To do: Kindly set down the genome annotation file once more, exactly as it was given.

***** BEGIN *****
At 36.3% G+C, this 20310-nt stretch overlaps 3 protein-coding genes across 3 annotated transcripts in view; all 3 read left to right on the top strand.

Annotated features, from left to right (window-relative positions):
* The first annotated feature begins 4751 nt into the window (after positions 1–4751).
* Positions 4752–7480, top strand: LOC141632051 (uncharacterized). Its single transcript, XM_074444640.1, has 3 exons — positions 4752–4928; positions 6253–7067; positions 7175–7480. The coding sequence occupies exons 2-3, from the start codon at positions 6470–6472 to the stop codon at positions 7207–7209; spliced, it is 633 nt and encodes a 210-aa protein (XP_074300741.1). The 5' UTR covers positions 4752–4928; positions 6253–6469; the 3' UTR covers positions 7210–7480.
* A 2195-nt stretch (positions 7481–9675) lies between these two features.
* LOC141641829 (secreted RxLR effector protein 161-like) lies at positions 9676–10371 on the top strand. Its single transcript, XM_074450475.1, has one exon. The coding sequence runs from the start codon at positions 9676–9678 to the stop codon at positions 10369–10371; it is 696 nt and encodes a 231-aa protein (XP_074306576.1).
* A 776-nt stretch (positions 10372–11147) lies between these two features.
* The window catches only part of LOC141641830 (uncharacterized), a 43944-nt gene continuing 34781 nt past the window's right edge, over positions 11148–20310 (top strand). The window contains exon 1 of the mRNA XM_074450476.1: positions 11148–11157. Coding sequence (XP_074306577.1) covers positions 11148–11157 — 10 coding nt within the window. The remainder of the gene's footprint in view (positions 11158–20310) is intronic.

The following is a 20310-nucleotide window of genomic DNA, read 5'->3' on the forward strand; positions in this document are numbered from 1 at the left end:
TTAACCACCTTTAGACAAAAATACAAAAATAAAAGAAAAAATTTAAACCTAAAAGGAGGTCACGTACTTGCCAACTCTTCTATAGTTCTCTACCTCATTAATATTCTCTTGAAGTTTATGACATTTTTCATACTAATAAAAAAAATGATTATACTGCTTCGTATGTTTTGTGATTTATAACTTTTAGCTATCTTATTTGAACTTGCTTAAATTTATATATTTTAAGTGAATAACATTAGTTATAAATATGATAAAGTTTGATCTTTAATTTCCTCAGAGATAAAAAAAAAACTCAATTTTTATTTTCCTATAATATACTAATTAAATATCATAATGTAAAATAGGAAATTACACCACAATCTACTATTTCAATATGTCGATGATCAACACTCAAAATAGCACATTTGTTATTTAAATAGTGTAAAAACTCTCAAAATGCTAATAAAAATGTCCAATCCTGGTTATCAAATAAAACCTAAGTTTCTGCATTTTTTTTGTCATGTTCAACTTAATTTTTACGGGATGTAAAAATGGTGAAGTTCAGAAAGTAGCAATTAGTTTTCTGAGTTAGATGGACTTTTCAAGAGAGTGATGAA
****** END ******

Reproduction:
At 36.3% G+C, this 20310-nt stretch overlaps 3 protein-coding genes across 3 annotated transcripts in view; all 3 read left to right on the top strand.

Annotated features, from left to right (window-relative positions):
* The first annotated feature begins 4751 nt into the window (after positions 1–4751).
* Positions 4752–7480, top strand: LOC141632051 (uncharacterized). Its single transcript, XM_074444640.1, has 3 exons — positions 4752–4928; positions 6253–7067; positions 7175–7480. The coding sequence occupies exons 2-3, from the start codon at positions 6470–6472 to the stop codon at positions 7207–7209; spliced, it is 633 nt and encodes a 210-aa protein (XP_074300741.1). The 5' UTR covers positions 4752–4928; positions 6253–6469; the 3' UTR covers positions 7210–7480.
* A 2195-nt stretch (positions 7481–9675) lies between these two features.
* LOC141641829 (secreted RxLR effector protein 161-like) lies at positions 9676–10371 on the top strand. Its single transcript, XM_074450475.1, has one exon. The coding sequence runs from the start codon at positions 9676–9678 to the stop codon at positions 10369–10371; it is 696 nt and encodes a 231-aa protein (XP_074306576.1).
* A 776-nt stretch (positions 10372–11147) lies between these two features.
* The window catches only part of LOC141641830 (uncharacterized), a 43944-nt gene continuing 34781 nt past the window's right edge, over positions 11148–20310 (top strand). The window contains exon 1 of the mRNA XM_074450476.1: positions 11148–11157. Coding sequence (XP_074306577.1) covers positions 11148–11157 — 10 coding nt within the window. The remainder of the gene's footprint in view (positions 11158–20310) is intronic.

The following is a 20310-nucleotide window of genomic DNA, read 5'->3' on the forward strand; positions in this document are numbered from 1 at the left end:
TTAACCACCTTTAGACAAAAATACAAAAATAAAAGAAAAAATTTAAACCTAAAAGGAGGTCACGTACTTGCCAACTCTTCTATAGTTCTCTACCTCATTAATATTCTCTTGAAGTTTATGACATTTTTCATACTAATAAAAAAAATGATTATACTGCTTCGTATGTTTTGTGATTTATAACTTTTAGCTATCTTATTTGAACTTGCTTAAATTTATATATTTTAAGTGAATAACATTAGTTATAAATATGATAAAGTTTGATCTTTAATTTCCTCAGAGATAAAAAAAAAACTCAATTTTTATTTTCCTATAATATACTAATTAAATATCATAATGTAAAATAGGAAATTACACCACAATCTACTATTTCAATATGTCGATGATCAACACTCAAAATAGCACATTTGTTATTTAAATAGTGTAAAAACTCTCAAAATGCTAATAAAAATGTCCAATCCTGGTTATCAAATAAAACCTAAGTTTCTGCATTTTTTTTGTCATGTTCAACTTAATTTTTACGGGATGTAAAAATGGTGAAGTTCAGAAAGTAGCAATTAGTTTTCTGAGTTAGATGGACTTTTCAAGAGAGTGATGAA